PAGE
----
the Jewish religion the Book of Psalms played a central role.
Psalms were sung at any occasion: in the temple during the important
feasts, and by individual believers on their pilgrimage to Jerusalem.
The Christian Church linked up with this, and gave them a central
place in its liturgy. For about 500 years polyphonic settings
of the Psalms were sung in Church, for which the texts of the
Vulgata were used, the Latin translation of the Bible. Apart
from the Psalms other texts, both from the Bible and from other
sources, were also sung during liturgy.
Reformation of the 16th century wasn't only about doctrine.
It also had a strong impact on liturgical practice. The Reformers
wanted the Church to return to its roots, and therefore texts
from the Bible were given absolute priority over everything
else. Naturally the Book of Psalms was restored to its original
dominant position in liturgy. Martin Luther, the German reformer,
considered it a kind of synopsis of the whole Bible.
Reformation had another ideal: singing during worship should
not be the prerogative of a small number of professional singers.
It should rather be for the congregation to sing. This had far-reaching
consequences. The settings of the Psalms should be on a text
in the vernacular, for one voice and preferably metrical. This
way the melodies and texts were easy to learn and to memorise,
as many believers were neither able to read nor musically very
the influence of John Calvin a Psalter was put together on metrical
texts by some leading French poets and set to music by composers
of considerable standing. This Psalter – generally known as
the 'Genevan' or 'Huguenot' Psalter – spread over Europe and
was used by Protestant communities of Calvinist orientation.
Of course they sang them in their own language, but used the
same melodies. They are still in use, not only in Europe, but
also in countries like Canada, South-Africa and even Japan.
settings of the Psalms became popular in England during the
reign of Elizabeth I. In 1562 a Psalter was published with 65
tunes from the Genevan Psalter. In 1567 another Psalter was
printed, put together by Archbishop Parker. None other than
Thomas Tallis contributed to this collection. But just as the
Psalms were facing competition in the Church before the Reformation
so other texts were set to music in the Church of England as
'hymns and songs' by Orlando Gibbons presented on this disc
were part of a collection of 'Hymnes and Songs of the Church',
put together and published by George Wither in 1623. He was
a poet who got into trouble a couple of times because of his
satirical writings. Later in life he leaned towards Puritanism.
The collection of 1623 was issued under the patent of James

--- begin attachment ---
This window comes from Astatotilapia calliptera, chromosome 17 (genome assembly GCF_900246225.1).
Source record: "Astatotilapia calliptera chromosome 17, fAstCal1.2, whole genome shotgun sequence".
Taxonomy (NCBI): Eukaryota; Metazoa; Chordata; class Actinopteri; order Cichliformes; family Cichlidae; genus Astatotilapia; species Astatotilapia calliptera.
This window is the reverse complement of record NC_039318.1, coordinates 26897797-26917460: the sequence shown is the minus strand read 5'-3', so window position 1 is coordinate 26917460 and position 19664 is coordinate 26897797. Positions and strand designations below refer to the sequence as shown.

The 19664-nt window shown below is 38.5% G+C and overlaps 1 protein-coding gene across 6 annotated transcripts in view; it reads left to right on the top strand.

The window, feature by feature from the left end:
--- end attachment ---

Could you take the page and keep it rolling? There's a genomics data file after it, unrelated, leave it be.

I ordaining that they should be bound up with every copy of
the authorised metrical Psalms offered for sale.
music Gibbons wrote for this collection is rather simple. There
are about 15 tunes, which sometimes use the same thematic material,
with an additional bass line. "The inner parts (if any)
are left to the imagination of singers and instrumentalists",
Antony Pitts writes in the booklet. It probably depends on where
these hymns and songs were used whether the inner parts were
added or not.
this recording we have adopted a wide variety of approaches:
from unadorned melody via pastiche to exuberantly postmodern
counterpoint." There is even some newly composed music
on texts from this collection: "The new hymns, by Alexander
L'Estrange and myself, and two of my younger brothers, serve
both to vary the palette and to show the continuing influence
of Hymnes and Songs of the Church on hymn-writing today".
The hymns are put together in eight sections which concentrate
on different aspects of Christian faith according to the ecclesiastical
this perspective one could say that this recording has come
off well. Those who are interested in religious music in general,
no matter from which time it comes, will find this disc interesting.
But those who would like to get better acquainted with how metrical
psalms and hymns were sung in the Church of England – and in
the homes of the faithful – in the early 17th century - still
a white spot in the performance practice of early music - will
be disappointed. I am certainly one of them.
is a pity that Antony Pitts and his
colleagues have opted for an unhistorical
approach to this repertoire. It isn't
just that new material has been used;
my main problem is the way Gibbons'
music has been dealt with. Some songs
are so strongly arranged in a style
which is distant from that of Gibbons'
time that the original melodies are
hardly recognisable. Another aspect
of this deliberate unhistorical interpretation
- if you can use that word here - is
that some of Gibbons' melodies are sung
to texts from a much later time.[see
footnote***] As the objective of this